Regenerative fuel cell

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A regenerative fuel cell or reverse fuel cell (RFC) is a fuel cell run in reverse mode, which consumes electricity and chemical B to produce chemical A. By definition, the process of any fuel cell could be reversed.[1] However, a given device is usually optimized for operating in one mode and may not be built in such a way that it can be operated backwards. Standard fuel cells operated backwards generally do not make very efficient systems unless they are purpose-built to do so as with high-pressure electrolysers,[2] regenerative fuel cells, solid-oxide electrolyser cells and unitized regenerative fuel cells.[3]

Process description[edit]

A hydrogen fueled proton exchange membrane fuel cell, for example, uses hydrogen gas (H2) and oxygen (O2) to produce electricity and water (H2O); a regenerative hydrogen fuel cell uses electricity and water to produce hydrogen and oxygen.[4][5][6]

When the fuel cell is operated in regenerative mode, the anode for the electricity production mode (fuel cell mode) becomes the cathode in the hydrogen generation mode (reverse fuel cell mode), and vice versa. When an external voltage is applied, water at the anode side will undergo electrolysis to form oxygen and protons; protons will be transported through the solid electrolyte to the cathode where they can be reduced to form hydrogen. In this reverse mode, the polarity of the cell is opposite to that for the fuel cell mode. The following reactions describe the chemical process in the hydrogen generation mode:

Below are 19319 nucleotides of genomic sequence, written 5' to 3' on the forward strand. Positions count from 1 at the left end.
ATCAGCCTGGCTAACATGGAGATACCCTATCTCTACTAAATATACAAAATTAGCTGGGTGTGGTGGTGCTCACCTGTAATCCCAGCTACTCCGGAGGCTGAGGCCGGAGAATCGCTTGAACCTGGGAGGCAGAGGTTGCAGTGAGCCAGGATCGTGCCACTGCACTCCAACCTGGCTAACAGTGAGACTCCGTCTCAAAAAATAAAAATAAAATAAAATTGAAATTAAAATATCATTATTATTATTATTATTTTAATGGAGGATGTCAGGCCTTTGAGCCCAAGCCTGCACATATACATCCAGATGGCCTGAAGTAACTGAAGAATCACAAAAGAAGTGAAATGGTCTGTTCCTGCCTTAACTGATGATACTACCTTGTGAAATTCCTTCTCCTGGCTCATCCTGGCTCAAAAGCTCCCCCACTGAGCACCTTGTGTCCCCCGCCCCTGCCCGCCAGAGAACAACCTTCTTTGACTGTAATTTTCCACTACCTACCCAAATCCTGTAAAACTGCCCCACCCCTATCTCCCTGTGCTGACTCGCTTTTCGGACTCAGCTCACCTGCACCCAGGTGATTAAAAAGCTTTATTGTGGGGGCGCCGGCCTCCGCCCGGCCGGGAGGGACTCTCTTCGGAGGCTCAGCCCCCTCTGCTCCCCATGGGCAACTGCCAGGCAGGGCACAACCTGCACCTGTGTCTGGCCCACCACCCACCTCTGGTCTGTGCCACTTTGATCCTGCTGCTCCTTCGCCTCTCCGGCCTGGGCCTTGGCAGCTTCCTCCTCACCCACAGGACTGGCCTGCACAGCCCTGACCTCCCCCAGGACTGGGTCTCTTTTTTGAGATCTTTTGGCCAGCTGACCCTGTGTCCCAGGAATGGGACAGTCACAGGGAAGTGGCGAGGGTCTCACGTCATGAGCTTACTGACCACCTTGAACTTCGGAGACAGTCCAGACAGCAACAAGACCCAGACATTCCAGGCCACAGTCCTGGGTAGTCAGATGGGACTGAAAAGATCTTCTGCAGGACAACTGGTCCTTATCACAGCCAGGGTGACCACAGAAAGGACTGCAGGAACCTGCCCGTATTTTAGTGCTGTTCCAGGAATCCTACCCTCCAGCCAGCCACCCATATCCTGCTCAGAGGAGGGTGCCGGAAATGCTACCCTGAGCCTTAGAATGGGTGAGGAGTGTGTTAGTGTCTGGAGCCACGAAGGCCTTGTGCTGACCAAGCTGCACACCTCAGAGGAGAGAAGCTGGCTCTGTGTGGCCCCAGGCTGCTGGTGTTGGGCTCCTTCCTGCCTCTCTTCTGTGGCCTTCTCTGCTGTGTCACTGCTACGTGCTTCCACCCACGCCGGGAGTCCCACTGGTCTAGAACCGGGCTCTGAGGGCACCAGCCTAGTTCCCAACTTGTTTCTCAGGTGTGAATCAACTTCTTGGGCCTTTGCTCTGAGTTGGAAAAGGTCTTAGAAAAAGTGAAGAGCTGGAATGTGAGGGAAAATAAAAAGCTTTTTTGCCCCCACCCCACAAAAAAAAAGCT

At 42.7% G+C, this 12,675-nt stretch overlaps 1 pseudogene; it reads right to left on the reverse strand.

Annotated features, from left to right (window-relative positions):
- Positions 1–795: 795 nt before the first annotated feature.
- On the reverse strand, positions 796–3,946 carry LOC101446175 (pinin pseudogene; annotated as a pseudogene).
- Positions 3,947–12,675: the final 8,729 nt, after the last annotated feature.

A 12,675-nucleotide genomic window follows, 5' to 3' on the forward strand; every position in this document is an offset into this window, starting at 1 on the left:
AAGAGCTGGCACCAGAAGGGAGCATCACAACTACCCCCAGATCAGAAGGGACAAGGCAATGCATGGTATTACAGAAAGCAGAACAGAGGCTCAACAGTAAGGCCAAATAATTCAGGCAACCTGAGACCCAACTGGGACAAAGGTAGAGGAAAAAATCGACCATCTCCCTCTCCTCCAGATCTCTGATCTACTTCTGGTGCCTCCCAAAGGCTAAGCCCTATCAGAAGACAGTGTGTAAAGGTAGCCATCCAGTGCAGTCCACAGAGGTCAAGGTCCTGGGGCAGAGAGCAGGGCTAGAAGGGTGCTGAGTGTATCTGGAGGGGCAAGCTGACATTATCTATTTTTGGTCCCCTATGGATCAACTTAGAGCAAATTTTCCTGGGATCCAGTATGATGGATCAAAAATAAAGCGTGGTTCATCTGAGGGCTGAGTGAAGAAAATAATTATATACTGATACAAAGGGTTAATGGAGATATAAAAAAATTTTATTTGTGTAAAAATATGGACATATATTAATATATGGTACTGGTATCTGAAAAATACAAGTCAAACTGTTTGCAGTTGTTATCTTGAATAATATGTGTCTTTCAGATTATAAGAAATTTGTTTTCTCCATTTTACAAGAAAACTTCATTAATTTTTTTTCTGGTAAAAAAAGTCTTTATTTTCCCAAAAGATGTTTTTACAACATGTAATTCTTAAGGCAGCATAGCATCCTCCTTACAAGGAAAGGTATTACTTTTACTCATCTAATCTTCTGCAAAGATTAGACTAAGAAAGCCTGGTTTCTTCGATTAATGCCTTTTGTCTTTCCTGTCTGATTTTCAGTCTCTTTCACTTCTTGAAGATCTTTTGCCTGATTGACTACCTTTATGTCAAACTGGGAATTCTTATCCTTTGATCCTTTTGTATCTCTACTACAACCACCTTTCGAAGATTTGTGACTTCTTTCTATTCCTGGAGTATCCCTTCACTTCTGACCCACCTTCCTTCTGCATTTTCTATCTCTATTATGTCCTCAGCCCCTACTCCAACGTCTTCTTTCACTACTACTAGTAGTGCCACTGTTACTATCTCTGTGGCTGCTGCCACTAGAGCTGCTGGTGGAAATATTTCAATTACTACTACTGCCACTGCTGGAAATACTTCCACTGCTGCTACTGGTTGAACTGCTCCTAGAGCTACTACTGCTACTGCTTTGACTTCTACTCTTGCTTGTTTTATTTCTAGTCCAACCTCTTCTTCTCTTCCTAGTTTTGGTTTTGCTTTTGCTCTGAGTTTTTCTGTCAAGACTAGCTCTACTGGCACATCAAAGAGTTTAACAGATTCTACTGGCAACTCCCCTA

At cathode: H2O + 2e → H2 + O2−

At anode: O2− → 1/2O2 + 2e

Overall: H2O → 1/2O2 + H2

Solid oxide regenerative fuel cell[edit]

One example of RFC is solid oxide regenerative fuel cell. Solid oxide fuel cell operates at high temperatures with high fuel-to-electricity conversion ratios and it is a good candidate for high temperature electrolysis.[7] Less electricity is required for electrolysis process in solid oxide regenerative fuel cells (SORFC) due to high temperature.

The electrolyte can be O2− conducting and/or proton (H+) conducting. The state of the art for O2− conducting yttria stabilized zirconia (YSZ) based SORFC using Ni–YSZ as the hydrogen electrode and LSM (or LSM–YSZ) as the oxygen electrode has been actively studied.[7] Dönitz and Erdle reported on the operation of YSZ electrolyte cells with current densities of 0.3 A cm−2 and 100% Faraday efficiency at only 1.07 V.[8] The recent study by researchers from Sweden shows that ceria-based composite electrolytes, where both proton and oxide ion conductions exist, produce high current output for fuel cell operation and high hydrogen output for electrolysis operation.[9] Zirconia doped with scandia and ceria (10Sc1CeSZ) is also investigated as potential electrolyte in SORFC for hydrogen production at intermediate temperatures(500-750 °C). It is reported that 10Sc1CeSZ shows good behavior and produces high current densities, with suitable electrodes.[10]